I'm not going to lie. I'd freak out (in a good way) if you accepted me. I've dreamed about you since Blair mentioned you on Gossip Girl and I saw images of your gorgeous Gothic architecture. Plus, I adore your English program. How can I learn how to write a utopia -- a fictional story about my own vision of a perfect world -- and about myself without sounding like an arrogant bore? I admit I fell hard(er) for you when I read those words in a course description. To paraphrase a certain pop song: I just met you. And this is crazy. But here's my application. So accept me, maybe?
Two weeks ago, I received a phone call.
"Hello?" I said.
"Hi, Emily. This is Bill Boyer, a Yale alum. I'm just calling to see if you're interested in an interview for Yale... "
I almost started hyperventilating. An interview with Yale, one of the best schools in the world? I really wanted this. If it went well, it could give Yale further evidence of why I belong there. But here's the thing: I hate interviews. I often get nervous and sweaty and tongue-tied and awkward... You get the unappealing picture. When I interviewed for an internship at the Cleveland Clinic, I kept rambling on about, well, I don't really know, and totally forgot what radiology was. (Luckily, despite this, I still got the internship.) So you can understand why I was worried about coming across as an inarticulate bundle of nerves -- not exactly how I want my dream school to see me. But I know that interviews are something I will have to deal with for the rest of my life, and the more I do now, the less nerve-wracking they will be in the future.
So a week later, I had my interview with Mr. Boyer. We had scheduled our meeting for 4:30 at KidsFirst Learning Center, where he works. I took a deep breath before walking inside. "I am ready for this," I told myself. I had spent hours pouring over Yale brochures and practicing my responses to questions like "Why are you interested in Yale?" and "What are your greatest strengths and weaknesses?" I was more than ready -- or so I thought.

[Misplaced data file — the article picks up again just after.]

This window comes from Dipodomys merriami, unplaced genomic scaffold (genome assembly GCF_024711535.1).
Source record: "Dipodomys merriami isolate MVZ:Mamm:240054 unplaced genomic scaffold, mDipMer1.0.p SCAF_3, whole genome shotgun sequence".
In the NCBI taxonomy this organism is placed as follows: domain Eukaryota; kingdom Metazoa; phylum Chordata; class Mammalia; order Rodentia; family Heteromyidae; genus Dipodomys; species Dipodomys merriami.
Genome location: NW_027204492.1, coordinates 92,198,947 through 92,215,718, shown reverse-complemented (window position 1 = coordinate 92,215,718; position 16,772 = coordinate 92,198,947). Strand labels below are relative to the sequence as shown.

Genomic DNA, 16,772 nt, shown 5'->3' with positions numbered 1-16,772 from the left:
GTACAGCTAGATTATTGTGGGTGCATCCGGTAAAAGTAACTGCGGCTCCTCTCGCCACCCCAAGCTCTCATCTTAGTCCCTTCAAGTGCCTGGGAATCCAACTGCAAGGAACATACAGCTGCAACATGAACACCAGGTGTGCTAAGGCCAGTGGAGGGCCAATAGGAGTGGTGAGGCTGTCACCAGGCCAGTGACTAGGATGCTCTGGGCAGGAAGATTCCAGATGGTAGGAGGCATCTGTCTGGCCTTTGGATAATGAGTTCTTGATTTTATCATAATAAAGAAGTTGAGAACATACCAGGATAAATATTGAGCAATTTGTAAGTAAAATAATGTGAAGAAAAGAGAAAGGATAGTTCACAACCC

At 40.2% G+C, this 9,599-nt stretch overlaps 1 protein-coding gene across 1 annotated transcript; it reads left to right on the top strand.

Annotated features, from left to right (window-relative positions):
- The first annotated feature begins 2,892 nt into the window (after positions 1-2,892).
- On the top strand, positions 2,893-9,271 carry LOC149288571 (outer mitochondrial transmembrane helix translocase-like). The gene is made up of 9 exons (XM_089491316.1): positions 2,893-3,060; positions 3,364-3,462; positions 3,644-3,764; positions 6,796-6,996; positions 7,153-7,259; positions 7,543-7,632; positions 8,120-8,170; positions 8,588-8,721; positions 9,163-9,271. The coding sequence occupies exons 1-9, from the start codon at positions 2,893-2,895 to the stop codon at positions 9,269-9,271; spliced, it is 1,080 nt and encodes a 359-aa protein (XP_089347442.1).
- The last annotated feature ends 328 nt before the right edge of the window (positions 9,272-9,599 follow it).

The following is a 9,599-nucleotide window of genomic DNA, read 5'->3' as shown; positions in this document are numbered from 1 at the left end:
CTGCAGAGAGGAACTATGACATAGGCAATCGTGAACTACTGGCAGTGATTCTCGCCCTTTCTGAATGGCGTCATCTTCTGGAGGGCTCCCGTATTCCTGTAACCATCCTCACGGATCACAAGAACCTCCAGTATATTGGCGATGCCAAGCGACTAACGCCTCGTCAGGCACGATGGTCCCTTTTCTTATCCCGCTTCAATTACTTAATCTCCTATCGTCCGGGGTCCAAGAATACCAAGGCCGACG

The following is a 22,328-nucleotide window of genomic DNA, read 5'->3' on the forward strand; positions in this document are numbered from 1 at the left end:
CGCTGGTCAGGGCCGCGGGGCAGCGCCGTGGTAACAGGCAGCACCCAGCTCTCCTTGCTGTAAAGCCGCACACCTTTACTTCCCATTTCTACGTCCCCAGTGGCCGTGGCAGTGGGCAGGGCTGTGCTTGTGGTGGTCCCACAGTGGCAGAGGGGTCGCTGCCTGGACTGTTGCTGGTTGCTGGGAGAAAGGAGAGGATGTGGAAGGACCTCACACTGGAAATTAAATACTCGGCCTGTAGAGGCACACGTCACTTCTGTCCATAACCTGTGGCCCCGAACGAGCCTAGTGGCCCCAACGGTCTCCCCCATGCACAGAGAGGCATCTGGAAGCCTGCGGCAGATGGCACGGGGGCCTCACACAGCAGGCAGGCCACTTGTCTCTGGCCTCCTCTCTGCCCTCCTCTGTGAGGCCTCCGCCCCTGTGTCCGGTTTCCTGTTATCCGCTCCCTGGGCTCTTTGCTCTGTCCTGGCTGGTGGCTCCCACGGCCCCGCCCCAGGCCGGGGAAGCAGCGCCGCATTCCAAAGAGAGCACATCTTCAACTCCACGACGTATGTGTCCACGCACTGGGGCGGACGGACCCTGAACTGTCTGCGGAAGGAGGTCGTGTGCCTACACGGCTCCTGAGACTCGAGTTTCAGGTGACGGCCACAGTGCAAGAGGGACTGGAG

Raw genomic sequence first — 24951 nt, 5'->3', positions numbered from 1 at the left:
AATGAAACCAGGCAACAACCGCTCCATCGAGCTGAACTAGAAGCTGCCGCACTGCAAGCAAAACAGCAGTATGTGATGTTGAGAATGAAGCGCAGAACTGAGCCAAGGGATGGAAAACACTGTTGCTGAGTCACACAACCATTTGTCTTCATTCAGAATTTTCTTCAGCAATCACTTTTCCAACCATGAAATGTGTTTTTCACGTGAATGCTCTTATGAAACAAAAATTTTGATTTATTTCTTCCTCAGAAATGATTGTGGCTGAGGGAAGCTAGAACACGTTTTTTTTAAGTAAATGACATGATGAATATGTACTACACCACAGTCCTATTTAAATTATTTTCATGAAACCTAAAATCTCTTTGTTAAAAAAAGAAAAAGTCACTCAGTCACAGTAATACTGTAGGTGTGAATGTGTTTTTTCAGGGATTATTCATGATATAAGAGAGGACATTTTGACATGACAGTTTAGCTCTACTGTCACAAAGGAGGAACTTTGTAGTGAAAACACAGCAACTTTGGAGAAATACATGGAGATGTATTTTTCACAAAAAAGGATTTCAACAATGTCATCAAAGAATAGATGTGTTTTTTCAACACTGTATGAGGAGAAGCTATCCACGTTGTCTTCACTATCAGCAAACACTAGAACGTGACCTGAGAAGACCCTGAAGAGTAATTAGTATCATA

Most of the interview went okay. I talked about my extracurricular activities, classes, favorite books and strengths. And I asked about Yale's English program and secret societies. But then Mr. Boyer asked, "What makes you tick? What are you passionate about?" For a few seconds, I couldn't answer. But then, all of a sudden, I launched into a speech about the apathy of some parents toward their children, how it frustrates me when people blamed tragic events like the Sandy Hook shootings on guns, and how society is really the problem. I'm not sure if I came across as a thoughtful individual who is passionate about the right to bear arms and societal problems, or a crazy, gun-toting, almost incomprehensible extremist. I hope it was the former, but the pessimist in me suspects the latter. But on the bright side, I didn't get too nervous, and I definitely didn't start sweating bullets. Two hours, a million more deep breaths, several ramblings, and a few questions later...
"How did the interview go?" my dad asked.
"Fine," I said, not entirely sure if my answer was true or not. Mr. Boyer was really nice, and he had seemed at least halfway interested in what I had to say. But had I expressed myself clearly enough? Had I been too frank in some of my answers? Maybe I shouldn't have joked that I wanted to be an actuary, partly because I heard it was a great career for people who didn't consider themselves too social. Had I pronounced Anna Karenina right? Had I shown my love for Yale clearly enough?
I'll find out the answers to those questions in April.
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